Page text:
Sending Office: Honorable Alcee L. Hastings
Sent By:

Cosponsor the Wildlife Veterinarians Employment and Training Act of 2019 (H.R. 2099)

Cosponsors (15): Barragán, Cicilline, Cohen, Grijalva, Jackson Lee, Kaptur, Lynch, Norton, Raskin, Schrader, Serrano, Sires, Soto, Vela, Wasserman Schultz

Dear Colleague:

I respectfully ask for your support of the Wildlife Veterinarians Employment and Training Act (Wildlife VET Act). 
This bill would provide incentives for students to pursue wildlife and zoological medicine and increases the number of positions available at wildlife and zoological facilities.

Wildlife and zoo veterinarians are the primary source of essential health care for, and management of, wild animals in their natural habitat and in captivity.  Not only do they preserve natural resources and animal lives, but they help protect human health
by preventing, detecting, and responding to exotic and dangerous diseases.

With the intensification of globalization and climate change, along with a growing interface between humans, livestock, and wildlife, the threat posed by emerging infectious diseases to humans and wildlife keeps increasing. Controlling pandemic and large-scale
outbreaks of disease has become increasingly more complex and pressing.

In spite of these threats to public health, the United States faces a shortage of positions for wildlife and zoo veterinarians. According to the American Veterinary Medical Association (AVMA), less than one percent of AVMA members identify themselves as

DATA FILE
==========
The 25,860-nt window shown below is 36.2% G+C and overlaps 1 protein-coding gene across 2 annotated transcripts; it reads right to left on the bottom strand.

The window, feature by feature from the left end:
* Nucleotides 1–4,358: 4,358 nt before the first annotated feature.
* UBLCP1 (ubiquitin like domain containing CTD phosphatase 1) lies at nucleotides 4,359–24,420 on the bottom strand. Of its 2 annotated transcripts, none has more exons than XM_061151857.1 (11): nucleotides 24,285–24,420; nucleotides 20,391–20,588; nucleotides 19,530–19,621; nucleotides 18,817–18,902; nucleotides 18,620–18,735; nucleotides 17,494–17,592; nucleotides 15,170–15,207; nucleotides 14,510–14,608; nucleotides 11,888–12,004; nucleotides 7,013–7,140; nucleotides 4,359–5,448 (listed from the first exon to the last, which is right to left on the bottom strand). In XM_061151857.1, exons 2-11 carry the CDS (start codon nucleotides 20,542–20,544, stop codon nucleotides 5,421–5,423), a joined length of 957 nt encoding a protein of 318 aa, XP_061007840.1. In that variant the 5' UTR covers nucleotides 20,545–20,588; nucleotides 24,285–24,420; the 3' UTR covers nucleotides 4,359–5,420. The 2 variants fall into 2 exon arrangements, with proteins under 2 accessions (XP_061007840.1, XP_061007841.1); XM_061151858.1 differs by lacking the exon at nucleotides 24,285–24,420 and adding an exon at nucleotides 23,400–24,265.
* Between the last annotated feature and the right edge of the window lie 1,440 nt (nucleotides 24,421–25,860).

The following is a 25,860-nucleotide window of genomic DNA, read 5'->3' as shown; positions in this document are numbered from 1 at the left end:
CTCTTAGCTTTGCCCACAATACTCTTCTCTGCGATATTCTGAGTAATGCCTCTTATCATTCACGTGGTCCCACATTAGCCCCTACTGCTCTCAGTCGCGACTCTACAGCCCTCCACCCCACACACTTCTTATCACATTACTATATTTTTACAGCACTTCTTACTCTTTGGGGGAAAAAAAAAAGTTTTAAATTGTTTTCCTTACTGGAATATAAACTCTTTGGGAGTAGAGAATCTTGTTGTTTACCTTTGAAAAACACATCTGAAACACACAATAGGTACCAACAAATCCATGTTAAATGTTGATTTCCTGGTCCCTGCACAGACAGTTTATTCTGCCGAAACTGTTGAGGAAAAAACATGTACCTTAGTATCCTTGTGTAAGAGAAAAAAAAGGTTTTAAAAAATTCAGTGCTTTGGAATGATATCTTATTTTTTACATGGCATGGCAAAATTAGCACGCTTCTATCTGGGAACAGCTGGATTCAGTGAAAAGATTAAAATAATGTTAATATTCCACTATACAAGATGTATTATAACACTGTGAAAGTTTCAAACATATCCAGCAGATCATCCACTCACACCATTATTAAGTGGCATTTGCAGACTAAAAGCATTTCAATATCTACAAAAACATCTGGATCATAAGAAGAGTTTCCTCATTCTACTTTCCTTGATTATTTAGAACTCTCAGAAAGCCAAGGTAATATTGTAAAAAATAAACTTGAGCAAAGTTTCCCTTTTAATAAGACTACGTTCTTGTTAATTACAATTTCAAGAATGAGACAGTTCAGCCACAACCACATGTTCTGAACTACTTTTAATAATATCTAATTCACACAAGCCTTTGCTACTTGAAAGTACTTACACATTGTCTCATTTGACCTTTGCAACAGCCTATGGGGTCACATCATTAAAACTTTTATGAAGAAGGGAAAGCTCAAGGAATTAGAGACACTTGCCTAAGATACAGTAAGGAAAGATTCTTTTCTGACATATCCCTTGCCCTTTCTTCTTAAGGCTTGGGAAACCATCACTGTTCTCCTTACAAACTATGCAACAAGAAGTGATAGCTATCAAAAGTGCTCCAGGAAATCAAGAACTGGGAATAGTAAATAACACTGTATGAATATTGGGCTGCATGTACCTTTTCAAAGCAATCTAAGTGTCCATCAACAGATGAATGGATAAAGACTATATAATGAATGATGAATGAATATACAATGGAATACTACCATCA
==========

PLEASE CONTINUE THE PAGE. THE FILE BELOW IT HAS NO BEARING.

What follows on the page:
wildlife or zoological veterinarians.

On average, veterinarian graduates owe $143,000 in student loans. Relatedly, salaries for wildlife and zoological professionals are relatively low compared to those who practice companion animal medicine, ranking second to the bottom for salaries paid to
veterinarians as a whole. Lower salaries, combined with high educational debt and the small number of positions available, discourage students from becoming wildlife or zoo veterinarians. The number of internships, practical training programs and formal education
programs specializing in wildlife and zoological veterinary medicine are also insufficient.

The Wildlife VET Act will directly address the aforementioned issues, which prevent and dissuade veterinarians from practicing wildlife and zoological medicine.

My bill will:

  • Create new positions for wildlife and zoo veterinarians.
  • Limit the amount of educational debt for veterinary medicine students, while providing incentives to study and practice wildlife and zoo veterinary medicine through a scholarship program and a loan repayment program.
  • Help schools of veterinary medicine develop curricula and training programs specializing in wildlife and zoo veterinary medicine.
  • Develop affordable and well qualified opportunities for individuals to become wildlife and zoo veterinarians, spur job growth, and promote public health policy across the nation.

To sign onto this legislation, please contact Jacque Hlavin at 5-1313 or



Alcee L. Hastings
Member of Congress

Related Legislative Issues

Selected legislative information: Agriculture, Education, HealthCare, Natural Resources

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